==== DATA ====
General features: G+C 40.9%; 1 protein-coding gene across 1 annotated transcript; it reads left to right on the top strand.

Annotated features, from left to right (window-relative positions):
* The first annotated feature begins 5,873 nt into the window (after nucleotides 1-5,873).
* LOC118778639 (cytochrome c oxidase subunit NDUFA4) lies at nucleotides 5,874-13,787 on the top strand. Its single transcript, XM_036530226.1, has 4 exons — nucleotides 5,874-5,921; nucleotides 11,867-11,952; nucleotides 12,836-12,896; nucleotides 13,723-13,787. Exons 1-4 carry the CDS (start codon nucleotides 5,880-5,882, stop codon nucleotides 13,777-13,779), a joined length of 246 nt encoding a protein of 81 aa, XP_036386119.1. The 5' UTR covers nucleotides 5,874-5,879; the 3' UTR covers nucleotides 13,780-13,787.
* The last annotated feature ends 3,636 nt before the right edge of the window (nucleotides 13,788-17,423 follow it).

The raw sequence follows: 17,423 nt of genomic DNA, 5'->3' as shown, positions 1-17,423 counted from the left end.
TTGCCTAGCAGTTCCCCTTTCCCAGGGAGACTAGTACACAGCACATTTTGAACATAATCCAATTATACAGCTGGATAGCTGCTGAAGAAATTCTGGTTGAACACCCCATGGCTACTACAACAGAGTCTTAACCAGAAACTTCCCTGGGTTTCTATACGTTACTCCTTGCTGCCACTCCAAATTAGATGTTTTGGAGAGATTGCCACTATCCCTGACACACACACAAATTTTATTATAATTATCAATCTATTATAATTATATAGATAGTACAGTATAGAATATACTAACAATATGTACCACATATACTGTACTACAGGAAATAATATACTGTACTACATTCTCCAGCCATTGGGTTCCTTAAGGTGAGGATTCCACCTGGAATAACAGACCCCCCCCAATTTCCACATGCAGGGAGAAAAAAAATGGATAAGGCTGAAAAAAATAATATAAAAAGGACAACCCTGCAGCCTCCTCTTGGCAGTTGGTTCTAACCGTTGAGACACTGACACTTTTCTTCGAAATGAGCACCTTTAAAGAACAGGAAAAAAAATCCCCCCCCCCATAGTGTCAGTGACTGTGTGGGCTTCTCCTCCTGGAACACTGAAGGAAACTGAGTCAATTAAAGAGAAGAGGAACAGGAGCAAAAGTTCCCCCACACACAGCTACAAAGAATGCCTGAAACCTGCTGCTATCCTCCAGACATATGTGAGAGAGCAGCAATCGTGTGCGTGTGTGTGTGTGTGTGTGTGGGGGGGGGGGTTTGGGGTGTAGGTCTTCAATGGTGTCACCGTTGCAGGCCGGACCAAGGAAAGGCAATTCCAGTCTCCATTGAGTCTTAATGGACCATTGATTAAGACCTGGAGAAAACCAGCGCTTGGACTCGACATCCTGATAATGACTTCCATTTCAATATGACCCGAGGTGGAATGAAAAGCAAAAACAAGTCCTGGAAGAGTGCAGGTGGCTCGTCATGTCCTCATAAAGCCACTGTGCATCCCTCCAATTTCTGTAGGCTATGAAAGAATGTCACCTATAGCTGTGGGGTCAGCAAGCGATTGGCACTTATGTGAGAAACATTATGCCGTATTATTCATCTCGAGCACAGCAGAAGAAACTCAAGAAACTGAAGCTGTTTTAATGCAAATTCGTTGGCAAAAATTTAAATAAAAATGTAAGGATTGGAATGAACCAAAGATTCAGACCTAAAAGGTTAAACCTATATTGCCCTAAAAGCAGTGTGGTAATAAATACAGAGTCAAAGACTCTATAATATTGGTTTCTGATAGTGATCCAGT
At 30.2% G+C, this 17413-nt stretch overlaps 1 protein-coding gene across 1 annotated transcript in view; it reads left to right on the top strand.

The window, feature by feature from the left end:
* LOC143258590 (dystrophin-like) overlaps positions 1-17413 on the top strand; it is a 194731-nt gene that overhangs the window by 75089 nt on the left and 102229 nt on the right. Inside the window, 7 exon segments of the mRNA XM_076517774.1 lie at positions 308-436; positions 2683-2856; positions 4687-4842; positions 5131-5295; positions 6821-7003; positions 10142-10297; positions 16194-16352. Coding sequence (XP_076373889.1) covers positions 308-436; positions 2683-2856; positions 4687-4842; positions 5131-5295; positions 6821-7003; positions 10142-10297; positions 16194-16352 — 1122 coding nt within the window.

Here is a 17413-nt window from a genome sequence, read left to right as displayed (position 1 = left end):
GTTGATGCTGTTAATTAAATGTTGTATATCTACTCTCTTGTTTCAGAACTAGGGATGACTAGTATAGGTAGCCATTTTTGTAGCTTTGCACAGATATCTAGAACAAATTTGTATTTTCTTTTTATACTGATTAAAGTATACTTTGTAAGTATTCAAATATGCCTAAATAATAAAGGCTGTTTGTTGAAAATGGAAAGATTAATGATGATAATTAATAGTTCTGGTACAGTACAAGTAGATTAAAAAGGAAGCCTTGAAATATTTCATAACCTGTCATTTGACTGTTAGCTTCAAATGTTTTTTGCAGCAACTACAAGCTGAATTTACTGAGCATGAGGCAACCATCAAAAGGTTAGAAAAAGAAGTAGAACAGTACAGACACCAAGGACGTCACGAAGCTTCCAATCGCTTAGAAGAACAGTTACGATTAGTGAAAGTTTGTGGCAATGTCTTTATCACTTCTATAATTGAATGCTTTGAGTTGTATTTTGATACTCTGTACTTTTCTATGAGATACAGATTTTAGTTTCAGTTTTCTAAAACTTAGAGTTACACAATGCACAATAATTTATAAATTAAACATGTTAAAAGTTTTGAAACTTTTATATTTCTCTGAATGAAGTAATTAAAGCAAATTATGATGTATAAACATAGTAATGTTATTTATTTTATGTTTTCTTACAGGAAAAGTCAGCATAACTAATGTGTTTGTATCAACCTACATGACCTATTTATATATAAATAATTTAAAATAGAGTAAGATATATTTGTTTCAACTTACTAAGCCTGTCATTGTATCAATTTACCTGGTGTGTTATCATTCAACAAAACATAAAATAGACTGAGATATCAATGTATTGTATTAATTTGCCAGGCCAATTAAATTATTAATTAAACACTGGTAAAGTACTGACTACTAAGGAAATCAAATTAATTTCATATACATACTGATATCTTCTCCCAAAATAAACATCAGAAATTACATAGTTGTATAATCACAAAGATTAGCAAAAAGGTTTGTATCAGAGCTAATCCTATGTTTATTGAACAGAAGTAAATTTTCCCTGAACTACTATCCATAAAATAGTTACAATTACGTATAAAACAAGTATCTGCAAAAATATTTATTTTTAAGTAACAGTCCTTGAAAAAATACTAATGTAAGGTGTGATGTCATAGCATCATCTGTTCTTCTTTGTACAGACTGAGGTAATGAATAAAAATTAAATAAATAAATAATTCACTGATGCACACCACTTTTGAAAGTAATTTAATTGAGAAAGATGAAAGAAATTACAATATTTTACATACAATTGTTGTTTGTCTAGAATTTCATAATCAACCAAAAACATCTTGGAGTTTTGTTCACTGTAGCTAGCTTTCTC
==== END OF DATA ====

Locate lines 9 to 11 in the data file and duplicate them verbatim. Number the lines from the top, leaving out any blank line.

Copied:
The window, feature by feature from the left end:
* LOC143258590 (dystrophin-like) overlaps positions 1-17413 on the top strand; it is a 194731-nt gene that overhangs the window by 75089 nt on the left and 102229 nt on the right. Inside the window, 7 exon segments of the mRNA XM_076517774.1 lie at positions 308-436; positions 2683-2856; positions 4687-4842; positions 5131-5295; positions 6821-7003; positions 10142-10297; positions 16194-16352. Coding sequence (XP_076373889.1) covers positions 308-436; positions 2683-2856; positions 4687-4842; positions 5131-5295; positions 6821-7003; positions 10142-10297; positions 16194-16352 — 1122 coding nt within the window.

Here is a 17413-nt window from a genome sequence, read left to right as displayed (position 1 = left end):